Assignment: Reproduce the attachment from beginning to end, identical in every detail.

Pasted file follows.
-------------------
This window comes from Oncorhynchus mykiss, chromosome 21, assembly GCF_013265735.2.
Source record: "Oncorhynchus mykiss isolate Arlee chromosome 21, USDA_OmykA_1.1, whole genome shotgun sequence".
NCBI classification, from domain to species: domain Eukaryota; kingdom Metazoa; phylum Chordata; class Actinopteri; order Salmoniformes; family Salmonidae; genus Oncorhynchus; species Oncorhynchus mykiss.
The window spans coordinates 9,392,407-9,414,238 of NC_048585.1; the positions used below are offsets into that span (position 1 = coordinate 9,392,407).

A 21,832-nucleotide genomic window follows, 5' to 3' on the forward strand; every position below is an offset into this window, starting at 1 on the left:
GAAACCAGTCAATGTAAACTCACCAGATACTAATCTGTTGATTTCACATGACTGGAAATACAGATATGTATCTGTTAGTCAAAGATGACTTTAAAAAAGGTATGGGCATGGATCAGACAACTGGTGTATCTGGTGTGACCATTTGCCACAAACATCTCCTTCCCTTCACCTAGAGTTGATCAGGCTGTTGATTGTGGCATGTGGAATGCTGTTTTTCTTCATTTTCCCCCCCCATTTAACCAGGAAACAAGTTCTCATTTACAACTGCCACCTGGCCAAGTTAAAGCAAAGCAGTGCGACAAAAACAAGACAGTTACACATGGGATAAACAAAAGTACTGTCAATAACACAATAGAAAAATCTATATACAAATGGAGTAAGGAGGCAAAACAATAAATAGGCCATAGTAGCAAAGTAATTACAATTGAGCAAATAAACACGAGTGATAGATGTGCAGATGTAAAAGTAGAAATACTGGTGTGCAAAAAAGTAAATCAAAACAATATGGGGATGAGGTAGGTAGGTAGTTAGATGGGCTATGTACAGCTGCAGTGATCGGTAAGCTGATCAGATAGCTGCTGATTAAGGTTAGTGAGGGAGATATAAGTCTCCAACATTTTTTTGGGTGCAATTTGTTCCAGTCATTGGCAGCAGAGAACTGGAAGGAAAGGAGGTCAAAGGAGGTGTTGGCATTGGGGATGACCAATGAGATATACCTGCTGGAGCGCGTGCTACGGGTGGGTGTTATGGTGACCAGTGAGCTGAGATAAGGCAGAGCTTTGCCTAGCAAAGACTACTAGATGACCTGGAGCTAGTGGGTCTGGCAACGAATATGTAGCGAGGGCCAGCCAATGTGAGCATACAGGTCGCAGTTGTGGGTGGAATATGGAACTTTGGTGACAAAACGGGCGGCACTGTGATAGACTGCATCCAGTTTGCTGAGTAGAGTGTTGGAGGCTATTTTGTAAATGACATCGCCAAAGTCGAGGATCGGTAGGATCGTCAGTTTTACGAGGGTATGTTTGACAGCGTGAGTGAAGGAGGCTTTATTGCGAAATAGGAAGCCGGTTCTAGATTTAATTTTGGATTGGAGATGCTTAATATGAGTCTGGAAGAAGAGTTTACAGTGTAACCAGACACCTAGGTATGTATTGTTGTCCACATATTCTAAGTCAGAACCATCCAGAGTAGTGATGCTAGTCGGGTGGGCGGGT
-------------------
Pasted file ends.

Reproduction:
This window comes from Oncorhynchus mykiss, chromosome 21, assembly GCF_013265735.2.
Source record: "Oncorhynchus mykiss isolate Arlee chromosome 21, USDA_OmykA_1.1, whole genome shotgun sequence".
NCBI classification, from domain to species: domain Eukaryota; kingdom Metazoa; phylum Chordata; class Actinopteri; order Salmoniformes; family Salmonidae; genus Oncorhynchus; species Oncorhynchus mykiss.
The window spans coordinates 9,392,407-9,414,238 of NC_048585.1; the positions used below are offsets into that span (position 1 = coordinate 9,392,407).

A 21,832-nucleotide genomic window follows, 5' to 3' on the forward strand; every position below is an offset into this window, starting at 1 on the left:
GAAACCAGTCAATGTAAACTCACCAGATACTAATCTGTTGATTTCACATGACTGGAAATACAGATATGTATCTGTTAGTCAAAGATGACTTTAAAAAAGGTATGGGCATGGATCAGACAACTGGTGTATCTGGTGTGACCATTTGCCACAAACATCTCCTTCCCTTCACCTAGAGTTGATCAGGCTGTTGATTGTGGCATGTGGAATGCTGTTTTTCTTCATTTTCCCCCCCCATTTAACCAGGAAACAAGTTCTCATTTACAACTGCCACCTGGCCAAGTTAAAGCAAAGCAGTGCGACAAAAACAAGACAGTTACACATGGGATAAACAAAAGTACTGTCAATAACACAATAGAAAAATCTATATACAAATGGAGTAAGGAGGCAAAACAATAAATAGGCCATAGTAGCAAAGTAATTACAATTGAGCAAATAAACACGAGTGATAGATGTGCAGATGTAAAAGTAGAAATACTGGTGTGCAAAAAAGTAAATCAAAACAATATGGGGATGAGGTAGGTAGGTAGTTAGATGGGCTATGTACAGCTGCAGTGATCGGTAAGCTGATCAGATAGCTGCTGATTAAGGTTAGTGAGGGAGATATAAGTCTCCAACATTTTTTTGGGTGCAATTTGTTCCAGTCATTGGCAGCAGAGAACTGGAAGGAAAGGAGGTCAAAGGAGGTGTTGGCATTGGGGATGACCAATGAGATATACCTGCTGGAGCGCGTGCTACGGGTGGGTGTTATGGTGACCAGTGAGCTGAGATAAGGCAGAGCTTTGCCTAGCAAAGACTACTAGATGACCTGGAGCTAGTGGGTCTGGCAACGAATATGTAGCGAGGGCCAGCCAATGTGAGCATACAGGTCGCAGTTGTGGGTGGAATATGGAACTTTGGTGACAAAACGGGCGGCACTGTGATAGACTGCATCCAGTTTGCTGAGTAGAGTGTTGGAGGCTATTTTGTAAATGACATCGCCAAAGTCGAGGATCGGTAGGATCGTCAGTTTTACGAGGGTATGTTTGACAGCGTGAGTGAAGGAGGCTTTATTGCGAAATAGGAAGCCGGTTCTAGATTTAATTTTGGATTGGAGATGCTTAATATGAGTCTGGAAGAAGAGTTTACAGTGTAACCAGACACCTAGGTATGTATTGTTGTCCACATATTCTAAGTCAGAACCATCCAGAGTAGTGATGCTAGTCGGGTGGGCGGGT